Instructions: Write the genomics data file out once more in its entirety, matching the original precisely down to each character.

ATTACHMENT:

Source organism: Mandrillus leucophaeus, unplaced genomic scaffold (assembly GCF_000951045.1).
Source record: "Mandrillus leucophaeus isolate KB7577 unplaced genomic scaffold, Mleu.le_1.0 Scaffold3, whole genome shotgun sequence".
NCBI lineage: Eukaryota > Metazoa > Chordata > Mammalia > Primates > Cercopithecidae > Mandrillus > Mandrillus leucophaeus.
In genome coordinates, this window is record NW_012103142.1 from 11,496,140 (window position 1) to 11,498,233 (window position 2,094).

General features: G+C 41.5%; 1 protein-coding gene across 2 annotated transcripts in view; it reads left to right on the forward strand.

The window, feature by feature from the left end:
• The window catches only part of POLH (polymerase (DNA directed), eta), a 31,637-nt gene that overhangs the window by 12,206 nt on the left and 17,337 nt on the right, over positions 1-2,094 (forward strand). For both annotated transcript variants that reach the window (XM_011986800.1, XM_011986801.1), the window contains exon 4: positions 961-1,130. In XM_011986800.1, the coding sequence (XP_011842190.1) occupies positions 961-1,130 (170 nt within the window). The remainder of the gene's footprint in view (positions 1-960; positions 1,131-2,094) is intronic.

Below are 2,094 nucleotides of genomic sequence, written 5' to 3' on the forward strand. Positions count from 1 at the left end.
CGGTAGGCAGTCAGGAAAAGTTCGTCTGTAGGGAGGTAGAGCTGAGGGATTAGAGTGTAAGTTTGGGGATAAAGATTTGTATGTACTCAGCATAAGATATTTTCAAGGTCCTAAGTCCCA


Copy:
Source organism: Mandrillus leucophaeus, unplaced genomic scaffold (assembly GCF_000951045.1).
Source record: "Mandrillus leucophaeus isolate KB7577 unplaced genomic scaffold, Mleu.le_1.0 Scaffold3, whole genome shotgun sequence".
NCBI lineage: Eukaryota > Metazoa > Chordata > Mammalia > Primates > Cercopithecidae > Mandrillus > Mandrillus leucophaeus.
In genome coordinates, this window is record NW_012103142.1 from 11,496,140 (window position 1) to 11,498,233 (window position 2,094).

General features: G+C 41.5%; 1 protein-coding gene across 2 annotated transcripts in view; it reads left to right on the forward strand.

The window, feature by feature from the left end:
• The window catches only part of POLH (polymerase (DNA directed), eta), a 31,637-nt gene that overhangs the window by 12,206 nt on the left and 17,337 nt on the right, over positions 1-2,094 (forward strand). For both annotated transcript variants that reach the window (XM_011986800.1, XM_011986801.1), the window contains exon 4: positions 961-1,130. In XM_011986800.1, the coding sequence (XP_011842190.1) occupies positions 961-1,130 (170 nt within the window). The remainder of the gene's footprint in view (positions 1-960; positions 1,131-2,094) is intronic.

Below are 2,094 nucleotides of genomic sequence, written 5' to 3' on the forward strand. Positions count from 1 at the left end.
CGGTAGGCAGTCAGGAAAAGTTCGTCTGTAGGGAGGTAGAGCTGAGGGATTAGAGTGTAAGTTTGGGGATAAAGATTTGTATGTACTCAGCATAAGATATTTTCAAGGTCCTAAGTCCCA